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Harry S. Truman characterized Fillmore as a weak, trivial thumb-twaddler who would do nothing to offend anyone .
But is such a statement justified?
Robert J. Rayback in this fascinating biography re-evaluates the career and presidency of Millard Fillmore.
Rather than viewing him as a leader who only had two and a half years in office to implement his policies, he places Fillmore within the tumultuous political context of the 1840s and 1850s.
While the United States was gripped by division Fillmore worked tirelessly through his years, both before and after his presidency, to keep the Union together and his people united.
Raybacks work provides brilliant insight into how the American political party system was developing through the nineteenth century and how it was becoming increasingly likely through Fillmores career that the country was developing into a two-party system.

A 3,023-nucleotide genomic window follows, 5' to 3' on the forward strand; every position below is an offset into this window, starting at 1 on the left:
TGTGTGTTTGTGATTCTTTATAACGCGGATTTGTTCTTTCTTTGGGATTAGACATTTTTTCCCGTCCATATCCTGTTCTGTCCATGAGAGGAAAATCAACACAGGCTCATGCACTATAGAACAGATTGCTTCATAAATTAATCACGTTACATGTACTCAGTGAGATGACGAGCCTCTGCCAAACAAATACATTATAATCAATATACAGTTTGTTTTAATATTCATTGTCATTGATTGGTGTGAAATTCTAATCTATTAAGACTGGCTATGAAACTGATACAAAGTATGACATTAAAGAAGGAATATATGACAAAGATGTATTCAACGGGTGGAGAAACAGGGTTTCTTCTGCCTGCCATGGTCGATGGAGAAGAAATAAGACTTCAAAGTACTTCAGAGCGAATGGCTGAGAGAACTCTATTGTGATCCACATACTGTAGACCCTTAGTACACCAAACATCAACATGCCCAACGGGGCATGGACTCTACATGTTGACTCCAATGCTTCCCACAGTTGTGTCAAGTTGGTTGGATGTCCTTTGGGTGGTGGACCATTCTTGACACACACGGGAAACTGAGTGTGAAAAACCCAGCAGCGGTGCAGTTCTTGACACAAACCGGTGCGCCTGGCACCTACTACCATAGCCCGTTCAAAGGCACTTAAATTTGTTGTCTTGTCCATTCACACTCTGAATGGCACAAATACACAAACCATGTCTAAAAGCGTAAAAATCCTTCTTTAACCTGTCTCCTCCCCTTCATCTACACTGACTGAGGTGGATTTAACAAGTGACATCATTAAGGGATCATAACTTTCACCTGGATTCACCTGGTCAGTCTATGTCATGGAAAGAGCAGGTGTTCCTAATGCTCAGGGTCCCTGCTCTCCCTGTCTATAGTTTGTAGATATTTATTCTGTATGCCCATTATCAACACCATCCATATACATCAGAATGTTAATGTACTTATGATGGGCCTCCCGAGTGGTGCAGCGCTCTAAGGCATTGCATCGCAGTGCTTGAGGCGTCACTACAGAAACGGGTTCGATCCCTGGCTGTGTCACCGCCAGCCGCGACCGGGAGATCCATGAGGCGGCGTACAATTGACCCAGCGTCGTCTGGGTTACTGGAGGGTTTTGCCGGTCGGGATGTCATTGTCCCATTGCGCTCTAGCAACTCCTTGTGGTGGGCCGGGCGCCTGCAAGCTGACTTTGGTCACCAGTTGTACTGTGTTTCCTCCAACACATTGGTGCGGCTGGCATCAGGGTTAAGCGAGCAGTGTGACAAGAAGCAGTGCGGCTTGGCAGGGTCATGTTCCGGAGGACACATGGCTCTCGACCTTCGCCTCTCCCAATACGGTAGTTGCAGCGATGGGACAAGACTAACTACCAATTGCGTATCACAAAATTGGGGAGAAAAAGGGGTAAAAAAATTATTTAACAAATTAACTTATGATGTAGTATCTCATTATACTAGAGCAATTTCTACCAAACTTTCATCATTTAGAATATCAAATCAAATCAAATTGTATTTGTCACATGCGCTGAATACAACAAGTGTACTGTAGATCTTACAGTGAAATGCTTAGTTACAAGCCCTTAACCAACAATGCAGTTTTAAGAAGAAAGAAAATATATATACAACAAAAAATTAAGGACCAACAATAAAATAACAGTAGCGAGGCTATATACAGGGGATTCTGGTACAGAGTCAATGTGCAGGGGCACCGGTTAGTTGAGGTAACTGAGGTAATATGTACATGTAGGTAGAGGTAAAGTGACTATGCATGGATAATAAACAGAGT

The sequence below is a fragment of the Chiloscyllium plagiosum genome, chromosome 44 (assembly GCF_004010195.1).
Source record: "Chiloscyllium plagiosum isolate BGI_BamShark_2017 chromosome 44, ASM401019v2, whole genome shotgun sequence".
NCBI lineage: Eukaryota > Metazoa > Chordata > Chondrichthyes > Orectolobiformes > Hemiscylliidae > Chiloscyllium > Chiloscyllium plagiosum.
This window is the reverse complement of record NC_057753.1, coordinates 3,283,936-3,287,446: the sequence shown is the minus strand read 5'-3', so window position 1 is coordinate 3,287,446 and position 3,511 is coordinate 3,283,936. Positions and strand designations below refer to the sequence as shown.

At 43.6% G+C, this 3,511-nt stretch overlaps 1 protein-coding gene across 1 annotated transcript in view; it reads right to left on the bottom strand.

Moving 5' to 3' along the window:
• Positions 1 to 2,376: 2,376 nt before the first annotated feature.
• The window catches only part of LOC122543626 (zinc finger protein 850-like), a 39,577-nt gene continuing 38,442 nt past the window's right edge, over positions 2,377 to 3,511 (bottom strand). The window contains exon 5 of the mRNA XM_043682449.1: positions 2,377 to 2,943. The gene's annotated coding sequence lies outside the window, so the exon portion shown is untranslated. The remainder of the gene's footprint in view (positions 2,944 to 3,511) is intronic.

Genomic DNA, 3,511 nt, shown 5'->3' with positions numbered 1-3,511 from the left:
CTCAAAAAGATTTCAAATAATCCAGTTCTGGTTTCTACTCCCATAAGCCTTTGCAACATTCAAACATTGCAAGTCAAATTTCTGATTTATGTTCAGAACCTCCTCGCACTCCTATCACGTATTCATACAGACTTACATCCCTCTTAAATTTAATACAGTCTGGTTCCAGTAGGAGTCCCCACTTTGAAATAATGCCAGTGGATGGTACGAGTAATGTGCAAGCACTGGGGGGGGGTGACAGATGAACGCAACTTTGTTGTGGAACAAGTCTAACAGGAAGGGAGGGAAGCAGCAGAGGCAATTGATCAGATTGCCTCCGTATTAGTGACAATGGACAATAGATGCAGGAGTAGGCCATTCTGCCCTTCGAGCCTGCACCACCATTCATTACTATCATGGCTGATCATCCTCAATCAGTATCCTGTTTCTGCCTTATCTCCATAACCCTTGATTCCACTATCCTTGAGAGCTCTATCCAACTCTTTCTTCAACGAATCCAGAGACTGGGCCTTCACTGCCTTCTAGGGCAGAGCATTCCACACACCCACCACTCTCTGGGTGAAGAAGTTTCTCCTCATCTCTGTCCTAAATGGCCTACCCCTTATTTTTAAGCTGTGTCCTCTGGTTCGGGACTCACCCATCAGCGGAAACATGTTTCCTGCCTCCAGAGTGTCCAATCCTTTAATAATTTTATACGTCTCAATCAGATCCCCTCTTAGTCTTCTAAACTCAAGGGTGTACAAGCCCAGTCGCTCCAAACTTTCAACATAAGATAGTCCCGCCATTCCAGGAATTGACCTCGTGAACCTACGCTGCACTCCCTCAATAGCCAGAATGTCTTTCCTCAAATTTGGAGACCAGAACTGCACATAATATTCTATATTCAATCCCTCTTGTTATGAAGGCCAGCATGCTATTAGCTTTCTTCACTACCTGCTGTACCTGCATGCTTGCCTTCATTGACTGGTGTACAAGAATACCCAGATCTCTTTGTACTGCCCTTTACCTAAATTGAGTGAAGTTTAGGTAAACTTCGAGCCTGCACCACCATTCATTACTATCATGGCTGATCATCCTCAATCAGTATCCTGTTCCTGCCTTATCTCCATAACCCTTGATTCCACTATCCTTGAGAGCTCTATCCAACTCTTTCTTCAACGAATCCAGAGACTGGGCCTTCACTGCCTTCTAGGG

Drawing his evidence from a variety of sources but particularly from a collection of 8,500 pieces of correspondence between Fillmore and his friends and rivals allows Rayback to fully uncover the mindset of the political leaders of the mid-nineteenth century.
It is the story of a life not only of dignity and integrity but of permanent achievement on both the local and national scene. This is a curious and complicated story well told. American History Review
Robert J. Rayback was a professor of history at Syracuse University who died in 1996. Millard Fillmore: Biography of a President was first published in 1959.
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